In summary, this study establishes a link between CB1 receptor trafficking mediated by GASP1 and the development of tolerance to many of the effects of WIN55,212-2, including antinociception, locomotor hypoactivity, and motor incoordination. However, there was no effect on hypothermia. Thus, regional differences in expression of receptors or accessory proteins may determine the specific mechanism of tolerance. By extension, selectively engaging these mechanisms could provide a means by which to either promote or decrease tolerance to specific behavioral effects of cannabinoids.
We would like to thank Ken Mackie for kindly providing the goat anti-CB1 receptor antibody. We also thank Melisa Wallace for input and suggestions, Madeline Ferwerda and Stacy Taylor for assistance with mouse breeding and genotyping and Shruti Chander for technical assistance. This study was supported by the funds provided to the state of California for medical research on alcohol and substance abuse through the University of California, San Francisco to J.L.W and to V.K. and the National Institute of Mental Health to J.L.W. L.M. is supported by the Danish Agency for Science and Technology and Innovation and The Lundbeck Foundation (Copenhagen, Denmark). D.T. is supported in part by a NARSAD young investigator award.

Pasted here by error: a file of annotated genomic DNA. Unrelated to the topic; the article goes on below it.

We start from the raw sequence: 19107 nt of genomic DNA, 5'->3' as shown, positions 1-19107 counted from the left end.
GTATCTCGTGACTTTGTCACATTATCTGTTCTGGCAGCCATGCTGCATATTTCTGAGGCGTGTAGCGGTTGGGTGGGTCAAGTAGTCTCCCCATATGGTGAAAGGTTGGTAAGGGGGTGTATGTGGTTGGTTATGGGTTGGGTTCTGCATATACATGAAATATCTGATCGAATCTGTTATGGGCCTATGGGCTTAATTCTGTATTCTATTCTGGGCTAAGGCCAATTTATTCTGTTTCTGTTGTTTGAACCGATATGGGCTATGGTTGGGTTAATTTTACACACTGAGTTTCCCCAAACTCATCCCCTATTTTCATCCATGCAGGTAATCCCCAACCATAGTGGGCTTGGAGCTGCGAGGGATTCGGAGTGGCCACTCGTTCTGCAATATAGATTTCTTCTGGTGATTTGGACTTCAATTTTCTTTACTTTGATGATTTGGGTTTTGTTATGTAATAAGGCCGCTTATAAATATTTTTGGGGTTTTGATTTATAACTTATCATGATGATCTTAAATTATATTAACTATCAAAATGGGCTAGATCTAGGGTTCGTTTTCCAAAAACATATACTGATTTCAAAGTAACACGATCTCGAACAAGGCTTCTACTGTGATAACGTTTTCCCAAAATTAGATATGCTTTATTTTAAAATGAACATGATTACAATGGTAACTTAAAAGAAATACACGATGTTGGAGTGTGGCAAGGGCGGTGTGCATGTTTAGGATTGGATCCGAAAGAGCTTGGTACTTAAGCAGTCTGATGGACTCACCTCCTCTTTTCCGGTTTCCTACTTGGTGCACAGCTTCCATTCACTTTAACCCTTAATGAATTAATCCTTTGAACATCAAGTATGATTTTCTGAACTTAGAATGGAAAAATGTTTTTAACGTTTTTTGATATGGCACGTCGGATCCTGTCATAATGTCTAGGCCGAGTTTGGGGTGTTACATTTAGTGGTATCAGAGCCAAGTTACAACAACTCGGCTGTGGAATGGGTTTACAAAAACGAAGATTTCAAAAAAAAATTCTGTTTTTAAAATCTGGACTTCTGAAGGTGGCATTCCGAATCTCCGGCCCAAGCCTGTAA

The authors declare no conflict of interest.